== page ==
Online; Spring '13-14
Office Hours: via Skype by appointment
#47, Room 323
LS39 @ drexel.edu
have a challenging job because their work can invoke in their writers a wide
range of feelings: from indifference to resentment. For this reason editors
must understand not just the process of correcting and revising the written
word, but also the politics and psychology of working with writers and clients.
Through studying the current state of the art of editing, examining case studies
of professional editorial settings, and conversing directly with practicing
editors, students in this course will explore within the field of editing such
- Editorial functions and
- Readers and uses of documents
- The editor—writer
- The editor's methods and
- The differences among proofreading,
copyediting, and comprehensive editing
- Legal and ethical issues
This course articulates with
the content and goals of other courses in the Department of Culture and Communication,
specificially COM 510 (Technical Communication), 520 (Science Communication),
and COM 875 (Ethics for Science and Technical Communication).
Objectives: If you
successfully complete this course, you will be able to:
- describe the pragmatic
dimensions of scientific and technical settings within which editors must
- identify the appropriate
editing strategies for specific professional settings, documents, and writers
- exercise competence at
proofreading, copyediting, and comprehensive editing
- describe some of the common
ethical and legal concerns that editors must confront
Text: Carolyn D. Rude,
Technical Editing, 5th Edition, Longman, 2011, ISBN-13: 978-0-20578671-8.
course will proceed as a seminar. As such, it will require you to take an active
role in presenting and discussing ideas in class. No midterm or final exams
will be given. Your final grade will be computed on the basis of the following
- 20% = class work (discussions,
quizzes, and exercises)
- 20% = presentations
- 60% = projects
Assignments: Each week
in this course will require you to prepare a reading and a writing assignment.
Most readings are chapters from the textbook. Click on the chapter designators
in the Reading Due column of the Assignment Schedule for study
guide questions to help you focus on their key terms and concepts.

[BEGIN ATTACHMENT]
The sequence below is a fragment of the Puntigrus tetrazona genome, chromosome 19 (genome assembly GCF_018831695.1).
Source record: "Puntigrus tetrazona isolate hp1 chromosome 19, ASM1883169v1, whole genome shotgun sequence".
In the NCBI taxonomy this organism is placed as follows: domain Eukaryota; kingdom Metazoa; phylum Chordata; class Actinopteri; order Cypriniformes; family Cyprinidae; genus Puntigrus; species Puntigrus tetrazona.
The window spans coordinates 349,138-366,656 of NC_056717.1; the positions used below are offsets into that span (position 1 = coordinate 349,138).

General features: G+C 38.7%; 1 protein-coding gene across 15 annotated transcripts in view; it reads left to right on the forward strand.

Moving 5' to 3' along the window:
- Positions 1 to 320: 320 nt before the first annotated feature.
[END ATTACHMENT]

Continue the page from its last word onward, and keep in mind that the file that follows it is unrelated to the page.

Most writing assignments are
opportunities to apply the perspectives and principles explicated in the textbook
to your own projects. Click on the items in the Writing Due column of
the Assignment Schedule for specific details. Because the emphasis in
this course is on professional editing, you will be expected to be
sensitive to the importance of deadlines. For this reason, late assignments
will be penalized one letter grade increment for each class day late.
In addition to the ongoing
reading and writing assignments, each of you will give a formal presentation
at some point in the course. Click on the link to presentations for details.
Academic Honesty: It
is assumed that the work you submit for this course, whether written or spoken,
is your own. Any attempt to represent someone else's work as your own is plagiarism.
Plagiarism includes copying another student's work on papers or tests, copying
without attribution the ideas or words from published sources, submitting papers
written in previous semesters, and referring to notes during exams. For more
clarification on plagiarism, see Drexel's
Student Handbook. Such academic misconduct will result in a failing grade
for the assignment, a probable failing grade for the course, and a report to
the Dean for possible disciplinary action. Be advised that internet services
such as EVE 2.3 and Turnitin.com
make the detection of plagiarism easy.
You are expected to attend all classes. Attendance is important to your progress
and your classmates'. Much of what you learn will come from discussions and
interactions with your fellow students. A formal presentation for which you
are absent will be graded as an F. If an emergency prevents you from attending
class (such as a personal illness or family emergency), please contact me in
advance of your absence. You may miss one class without penalty; any additional
absences will reduce your final grade.
Users; Client projects
- Phase 1
Editors; Legal and ethical issues
- Phase 2
- Phase 3
- Phase 4
- Phase 5
*Numbers refer to chapters
in Rude's Technical Editing, 5th edition.